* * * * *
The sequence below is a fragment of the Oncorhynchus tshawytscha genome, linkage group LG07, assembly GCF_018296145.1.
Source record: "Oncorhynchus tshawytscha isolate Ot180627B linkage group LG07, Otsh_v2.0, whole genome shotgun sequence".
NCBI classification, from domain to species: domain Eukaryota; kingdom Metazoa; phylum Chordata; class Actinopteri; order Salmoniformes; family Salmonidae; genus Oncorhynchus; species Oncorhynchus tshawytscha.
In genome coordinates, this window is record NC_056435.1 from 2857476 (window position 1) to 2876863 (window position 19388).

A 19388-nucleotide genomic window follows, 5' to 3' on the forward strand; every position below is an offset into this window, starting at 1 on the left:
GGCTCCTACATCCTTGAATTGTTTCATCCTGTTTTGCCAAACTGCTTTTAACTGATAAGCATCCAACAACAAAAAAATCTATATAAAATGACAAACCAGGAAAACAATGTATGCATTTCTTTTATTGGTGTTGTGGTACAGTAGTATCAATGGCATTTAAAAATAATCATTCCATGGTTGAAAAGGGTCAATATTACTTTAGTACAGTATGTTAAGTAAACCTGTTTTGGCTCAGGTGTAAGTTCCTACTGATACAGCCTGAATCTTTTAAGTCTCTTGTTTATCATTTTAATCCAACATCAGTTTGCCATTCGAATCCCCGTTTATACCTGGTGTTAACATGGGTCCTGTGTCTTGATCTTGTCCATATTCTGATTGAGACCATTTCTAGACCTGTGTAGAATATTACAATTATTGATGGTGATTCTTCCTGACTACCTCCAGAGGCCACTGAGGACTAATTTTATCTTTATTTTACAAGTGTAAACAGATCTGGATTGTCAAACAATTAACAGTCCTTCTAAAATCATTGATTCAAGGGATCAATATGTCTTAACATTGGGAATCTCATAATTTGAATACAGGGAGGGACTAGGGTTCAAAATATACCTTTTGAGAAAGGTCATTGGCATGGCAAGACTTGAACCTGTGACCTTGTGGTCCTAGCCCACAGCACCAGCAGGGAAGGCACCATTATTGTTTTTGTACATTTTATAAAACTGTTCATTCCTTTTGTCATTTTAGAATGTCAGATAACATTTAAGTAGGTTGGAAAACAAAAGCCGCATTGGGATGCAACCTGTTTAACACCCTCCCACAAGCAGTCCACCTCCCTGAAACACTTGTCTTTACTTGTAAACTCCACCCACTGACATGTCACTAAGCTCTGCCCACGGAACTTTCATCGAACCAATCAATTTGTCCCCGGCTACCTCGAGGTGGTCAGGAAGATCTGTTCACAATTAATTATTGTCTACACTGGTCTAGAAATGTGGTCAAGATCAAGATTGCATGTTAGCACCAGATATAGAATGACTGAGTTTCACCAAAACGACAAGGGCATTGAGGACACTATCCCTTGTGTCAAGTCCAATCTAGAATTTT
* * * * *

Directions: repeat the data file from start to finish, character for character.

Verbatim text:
The sequence below is a fragment of the Oncorhynchus tshawytscha genome, linkage group LG07, assembly GCF_018296145.1.
Source record: "Oncorhynchus tshawytscha isolate Ot180627B linkage group LG07, Otsh_v2.0, whole genome shotgun sequence".
NCBI classification, from domain to species: domain Eukaryota; kingdom Metazoa; phylum Chordata; class Actinopteri; order Salmoniformes; family Salmonidae; genus Oncorhynchus; species Oncorhynchus tshawytscha.
In genome coordinates, this window is record NC_056435.1 from 2857476 (window position 1) to 2876863 (window position 19388).

A 19388-nucleotide genomic window follows, 5' to 3' on the forward strand; every position below is an offset into this window, starting at 1 on the left:
GGCTCCTACATCCTTGAATTGTTTCATCCTGTTTTGCCAAACTGCTTTTAACTGATAAGCATCCAACAACAAAAAAATCTATATAAAATGACAAACCAGGAAAACAATGTATGCATTTCTTTTATTGGTGTTGTGGTACAGTAGTATCAATGGCATTTAAAAATAATCATTCCATGGTTGAAAAGGGTCAATATTACTTTAGTACAGTATGTTAAGTAAACCTGTTTTGGCTCAGGTGTAAGTTCCTACTGATACAGCCTGAATCTTTTAAGTCTCTTGTTTATCATTTTAATCCAACATCAGTTTGCCATTCGAATCCCCGTTTATACCTGGTGTTAACATGGGTCCTGTGTCTTGATCTTGTCCATATTCTGATTGAGACCATTTCTAGACCTGTGTAGAATATTACAATTATTGATGGTGATTCTTCCTGACTACCTCCAGAGGCCACTGAGGACTAATTTTATCTTTATTTTACAAGTGTAAACAGATCTGGATTGTCAAACAATTAACAGTCCTTCTAAAATCATTGATTCAAGGGATCAATATGTCTTAACATTGGGAATCTCATAATTTGAATACAGGGAGGGACTAGGGTTCAAAATATACCTTTTGAGAAAGGTCATTGGCATGGCAAGACTTGAACCTGTGACCTTGTGGTCCTAGCCCACAGCACCAGCAGGGAAGGCACCATTATTGTTTTTGTACATTTTATAAAACTGTTCATTCCTTTTGTCATTTTAGAATGTCAGATAACATTTAAGTAGGTTGGAAAACAAAAGCCGCATTGGGATGCAACCTGTTTAACACCCTCCCACAAGCAGTCCACCTCCCTGAAACACTTGTCTTTACTTGTAAACTCCACCCACTGACATGTCACTAAGCTCTGCCCACGGAACTTTCATCGAACCAATCAATTTGTCCCCGGCTACCTCGAGGTGGTCAGGAAGATCTGTTCACAATTAATTATTGTCTACACTGGTCTAGAAATGTGGTCAAGATCAAGATTGCATGTTAGCACCAGATATAGAATGACTGAGTTTCACCAAAACGACAAGGGCATTGAGGACACTATCCCTTGTGTCAAGTCCAATCTAGAATTTT